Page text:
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Lunch & Learn

 

Cortney Ofstad/Daily Globe

DR. TERAK Khalife, M.D., of the obstetrics and gynecology department, speaks about women’s health during a “lunch and learn” at Aspirus Grand View in Ironwood Wednesday.

IRONWOOD — Women attended a “lunch and learn” at Aspirus Grand View Wednesday to learn health tips.

Dr. Tarek Khalife, of the obstetrics and gynecology department, offered a “crash course” on women’s health. The event is part of a series of lectures that have been taking place over the past three years through Aspirus.

“We try to do these every quarter,” Dave Sim, marketing manager for AGV, said. “We try to find topics that are of interest to people, and come up with providers who have the time to present on the topics.”

Wednesday’s lecture broke down women’s health into three categories — health maintenance, pre-menopausal transition and making the most out of visits with health care providers.

According to Khalife, there are “necessities” for patients to do and know when visiting a health care provider.

“With women’s health, know what to expect and what to be screened for at each stage of life,” Khalife said. “This is a necessity for patients.”

With people living longer and healthier, he said health care is changing and patients shouldn’t stop keeping up with their health just because they are older.

Health maintenance was discussed for patients 13 to 65 and older, with specific discussions and vaccines, tests and screenings for patients in each age grouping.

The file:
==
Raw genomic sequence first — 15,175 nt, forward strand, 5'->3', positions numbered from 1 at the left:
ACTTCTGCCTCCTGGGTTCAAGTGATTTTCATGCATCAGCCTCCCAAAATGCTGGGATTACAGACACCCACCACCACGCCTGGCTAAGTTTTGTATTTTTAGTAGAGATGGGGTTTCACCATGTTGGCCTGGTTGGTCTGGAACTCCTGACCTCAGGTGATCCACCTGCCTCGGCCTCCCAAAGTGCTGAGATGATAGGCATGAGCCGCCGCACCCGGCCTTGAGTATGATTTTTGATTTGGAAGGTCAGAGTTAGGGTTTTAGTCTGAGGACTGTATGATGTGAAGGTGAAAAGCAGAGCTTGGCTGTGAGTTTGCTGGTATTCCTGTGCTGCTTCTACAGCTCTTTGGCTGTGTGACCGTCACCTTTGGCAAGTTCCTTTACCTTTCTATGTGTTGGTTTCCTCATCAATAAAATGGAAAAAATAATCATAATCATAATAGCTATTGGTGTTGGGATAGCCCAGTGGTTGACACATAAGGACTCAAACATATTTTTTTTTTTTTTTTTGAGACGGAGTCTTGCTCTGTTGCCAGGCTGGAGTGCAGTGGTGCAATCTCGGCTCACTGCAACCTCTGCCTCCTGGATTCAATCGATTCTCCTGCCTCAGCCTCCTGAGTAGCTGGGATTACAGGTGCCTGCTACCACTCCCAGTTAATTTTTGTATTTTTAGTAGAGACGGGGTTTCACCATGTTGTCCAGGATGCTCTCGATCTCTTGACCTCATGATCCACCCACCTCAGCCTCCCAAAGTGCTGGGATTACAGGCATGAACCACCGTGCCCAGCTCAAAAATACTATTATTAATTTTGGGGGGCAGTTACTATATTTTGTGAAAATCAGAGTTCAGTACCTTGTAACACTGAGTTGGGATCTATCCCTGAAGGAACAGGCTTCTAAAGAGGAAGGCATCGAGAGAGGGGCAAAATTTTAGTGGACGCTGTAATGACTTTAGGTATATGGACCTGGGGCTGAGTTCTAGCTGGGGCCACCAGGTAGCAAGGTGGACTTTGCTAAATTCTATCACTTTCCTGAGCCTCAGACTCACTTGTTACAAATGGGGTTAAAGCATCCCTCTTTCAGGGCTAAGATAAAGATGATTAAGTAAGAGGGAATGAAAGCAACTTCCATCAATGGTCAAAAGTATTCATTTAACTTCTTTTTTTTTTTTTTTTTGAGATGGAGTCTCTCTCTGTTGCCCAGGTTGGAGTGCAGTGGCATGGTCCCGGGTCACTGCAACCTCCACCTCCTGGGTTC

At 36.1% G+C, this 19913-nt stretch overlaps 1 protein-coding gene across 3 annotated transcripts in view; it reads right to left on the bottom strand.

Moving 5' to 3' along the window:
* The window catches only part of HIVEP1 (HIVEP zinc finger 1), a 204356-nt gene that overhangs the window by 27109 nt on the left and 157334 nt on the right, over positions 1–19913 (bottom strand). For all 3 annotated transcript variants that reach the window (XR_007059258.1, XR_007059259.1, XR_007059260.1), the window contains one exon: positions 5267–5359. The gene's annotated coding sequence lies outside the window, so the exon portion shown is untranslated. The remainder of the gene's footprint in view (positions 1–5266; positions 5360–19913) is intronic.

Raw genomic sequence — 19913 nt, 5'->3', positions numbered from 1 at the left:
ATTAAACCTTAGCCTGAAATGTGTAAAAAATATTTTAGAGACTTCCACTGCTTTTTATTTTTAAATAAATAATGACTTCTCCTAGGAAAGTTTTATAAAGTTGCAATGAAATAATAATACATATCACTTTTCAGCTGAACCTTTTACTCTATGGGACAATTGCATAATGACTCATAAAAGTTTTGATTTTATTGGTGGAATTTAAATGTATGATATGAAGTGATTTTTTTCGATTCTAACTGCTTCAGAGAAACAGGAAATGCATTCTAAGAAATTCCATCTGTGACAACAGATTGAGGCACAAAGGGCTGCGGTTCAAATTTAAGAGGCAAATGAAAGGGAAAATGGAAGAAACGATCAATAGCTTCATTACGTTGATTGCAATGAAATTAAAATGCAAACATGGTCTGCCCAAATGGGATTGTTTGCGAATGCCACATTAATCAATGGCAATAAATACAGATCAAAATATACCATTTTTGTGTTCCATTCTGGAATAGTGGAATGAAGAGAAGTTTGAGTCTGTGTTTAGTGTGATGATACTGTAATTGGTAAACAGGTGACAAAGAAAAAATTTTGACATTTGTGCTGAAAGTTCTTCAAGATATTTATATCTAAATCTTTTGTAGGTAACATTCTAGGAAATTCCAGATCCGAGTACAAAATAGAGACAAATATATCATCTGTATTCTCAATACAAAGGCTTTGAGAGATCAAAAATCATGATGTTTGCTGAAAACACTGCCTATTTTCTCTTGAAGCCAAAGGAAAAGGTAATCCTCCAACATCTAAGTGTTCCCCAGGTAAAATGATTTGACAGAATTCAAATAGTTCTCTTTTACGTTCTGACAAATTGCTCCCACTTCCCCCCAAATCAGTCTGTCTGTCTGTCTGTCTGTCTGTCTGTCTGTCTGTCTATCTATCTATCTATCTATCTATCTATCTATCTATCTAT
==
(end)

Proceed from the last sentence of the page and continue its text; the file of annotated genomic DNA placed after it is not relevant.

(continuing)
“Detecting it earlier makes treating it easier, and helps you live a healthier life,” Khalife said.

“We make recommendations,” he said. “Patients make decisions,” he said.

Attendees learned about changes the body goes through with pre-menopause and menopause, and also how to make the most out of visits to the doctor.

Khalife advised attendees to “be clear as to why you want to see a health care provider” when having a problem, and to be assertive about being involved with the process by asking questions.

Patients are also recommended to bring a list of symptoms with them, including when they started, how often they occur, what it feels like and what makes it feel better.

Lists of medications, including over the counter drugs, pain medication, vitamins and herbal supplements, should be presented to the provider, as well as why they are being taken.

Khalife spoke about trying to complete a health history, including previous illnesses, surgeries and other medical procedures .

“I also like people to think about bringing a support system with them,” Khalife said. “For example, if a doctor were to talk about the risk of cancer, some patients can only focus on that word and miss other parts of the conversation. Having that support system will help the patient focus and be consoled, if needed.”

Khalife also told attendees to talk with their doctors about making their wishes known during procedures to make themselves more comfortable, and not to be afraid to ask for simple explanations.

“Medical terms can be confusing, so ask for explanations so you can better understand,” Khalife said.

After leaving an appointment, he urges patients to learn more about diagnoses through the Internet and public libraries, but asks them to use “trusted resources.

Also, don’t hesitate to call back, and a second opinion is always an option,” Khalife said.

According to Sim, future lectures will be scheduled.

“Our providers are great to be willing to take time out their busy schedules to do this,” Sim said.

For more information about future lectures, call 906-932-2525.